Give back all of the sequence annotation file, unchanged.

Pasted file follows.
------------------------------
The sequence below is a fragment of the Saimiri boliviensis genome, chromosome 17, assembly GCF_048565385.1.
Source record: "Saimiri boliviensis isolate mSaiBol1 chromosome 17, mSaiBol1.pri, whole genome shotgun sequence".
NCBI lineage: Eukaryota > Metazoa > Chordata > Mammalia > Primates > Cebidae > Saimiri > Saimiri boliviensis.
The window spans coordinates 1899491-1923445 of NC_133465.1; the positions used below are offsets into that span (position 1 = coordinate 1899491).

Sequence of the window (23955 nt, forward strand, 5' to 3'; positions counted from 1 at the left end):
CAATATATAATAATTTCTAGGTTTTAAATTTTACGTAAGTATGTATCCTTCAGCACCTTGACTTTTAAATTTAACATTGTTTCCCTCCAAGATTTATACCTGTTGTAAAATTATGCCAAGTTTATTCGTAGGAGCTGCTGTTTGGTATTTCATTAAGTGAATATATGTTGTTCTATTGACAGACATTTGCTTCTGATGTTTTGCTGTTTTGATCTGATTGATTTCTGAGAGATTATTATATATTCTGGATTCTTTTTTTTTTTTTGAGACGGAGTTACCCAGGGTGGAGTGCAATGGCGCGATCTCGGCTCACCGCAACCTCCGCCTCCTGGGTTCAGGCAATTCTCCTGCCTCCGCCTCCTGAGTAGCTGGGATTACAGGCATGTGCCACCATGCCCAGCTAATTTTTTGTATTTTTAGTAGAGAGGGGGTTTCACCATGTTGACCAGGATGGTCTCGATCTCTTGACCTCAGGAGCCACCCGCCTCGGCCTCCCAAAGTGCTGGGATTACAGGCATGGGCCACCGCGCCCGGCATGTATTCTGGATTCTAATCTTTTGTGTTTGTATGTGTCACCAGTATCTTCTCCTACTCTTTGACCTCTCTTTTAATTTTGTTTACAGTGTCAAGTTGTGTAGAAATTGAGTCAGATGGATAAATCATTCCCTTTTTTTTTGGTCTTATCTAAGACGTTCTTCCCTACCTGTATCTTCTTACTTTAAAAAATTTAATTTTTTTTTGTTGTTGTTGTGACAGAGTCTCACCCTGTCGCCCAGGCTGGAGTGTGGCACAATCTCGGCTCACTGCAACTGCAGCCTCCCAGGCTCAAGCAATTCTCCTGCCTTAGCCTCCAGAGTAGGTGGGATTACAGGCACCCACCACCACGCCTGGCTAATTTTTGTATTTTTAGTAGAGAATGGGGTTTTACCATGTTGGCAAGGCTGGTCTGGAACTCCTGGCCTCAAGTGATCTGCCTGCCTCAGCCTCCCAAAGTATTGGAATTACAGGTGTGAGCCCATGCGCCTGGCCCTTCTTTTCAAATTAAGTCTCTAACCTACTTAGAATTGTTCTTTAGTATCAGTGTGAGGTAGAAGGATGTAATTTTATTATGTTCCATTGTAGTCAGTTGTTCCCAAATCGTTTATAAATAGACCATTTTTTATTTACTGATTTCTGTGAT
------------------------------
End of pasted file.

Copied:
The sequence below is a fragment of the Saimiri boliviensis genome, chromosome 17, assembly GCF_048565385.1.
Source record: "Saimiri boliviensis isolate mSaiBol1 chromosome 17, mSaiBol1.pri, whole genome shotgun sequence".
NCBI lineage: Eukaryota > Metazoa > Chordata > Mammalia > Primates > Cebidae > Saimiri > Saimiri boliviensis.
The window spans coordinates 1899491-1923445 of NC_133465.1; the positions used below are offsets into that span (position 1 = coordinate 1899491).

Sequence of the window (23955 nt, forward strand, 5' to 3'; positions counted from 1 at the left end):
CAATATATAATAATTTCTAGGTTTTAAATTTTACGTAAGTATGTATCCTTCAGCACCTTGACTTTTAAATTTAACATTGTTTCCCTCCAAGATTTATACCTGTTGTAAAATTATGCCAAGTTTATTCGTAGGAGCTGCTGTTTGGTATTTCATTAAGTGAATATATGTTGTTCTATTGACAGACATTTGCTTCTGATGTTTTGCTGTTTTGATCTGATTGATTTCTGAGAGATTATTATATATTCTGGATTCTTTTTTTTTTTTTGAGACGGAGTTACCCAGGGTGGAGTGCAATGGCGCGATCTCGGCTCACCGCAACCTCCGCCTCCTGGGTTCAGGCAATTCTCCTGCCTCCGCCTCCTGAGTAGCTGGGATTACAGGCATGTGCCACCATGCCCAGCTAATTTTTTGTATTTTTAGTAGAGAGGGGGTTTCACCATGTTGACCAGGATGGTCTCGATCTCTTGACCTCAGGAGCCACCCGCCTCGGCCTCCCAAAGTGCTGGGATTACAGGCATGGGCCACCGCGCCCGGCATGTATTCTGGATTCTAATCTTTTGTGTTTGTATGTGTCACCAGTATCTTCTCCTACTCTTTGACCTCTCTTTTAATTTTGTTTACAGTGTCAAGTTGTGTAGAAATTGAGTCAGATGGATAAATCATTCCCTTTTTTTTTGGTCTTATCTAAGACGTTCTTCCCTACCTGTATCTTCTTACTTTAAAAAATTTAATTTTTTTTTGTTGTTGTTGTGACAGAGTCTCACCCTGTCGCCCAGGCTGGAGTGTGGCACAATCTCGGCTCACTGCAACTGCAGCCTCCCAGGCTCAAGCAATTCTCCTGCCTTAGCCTCCAGAGTAGGTGGGATTACAGGCACCCACCACCACGCCTGGCTAATTTTTGTATTTTTAGTAGAGAATGGGGTTTTACCATGTTGGCAAGGCTGGTCTGGAACTCCTGGCCTCAAGTGATCTGCCTGCCTCAGCCTCCCAAAGTATTGGAATTACAGGTGTGAGCCCATGCGCCTGGCCCTTCTTTTCAAATTAAGTCTCTAACCTACTTAGAATTGTTCTTTAGTATCAGTGTGAGGTAGAAGGATGTAATTTTATTATGTTCCATTGTAGTCAGTTGTTCCCAAATCGTTTATAAATAGACCATTTTTTATTTACTGATTTCTGTGAT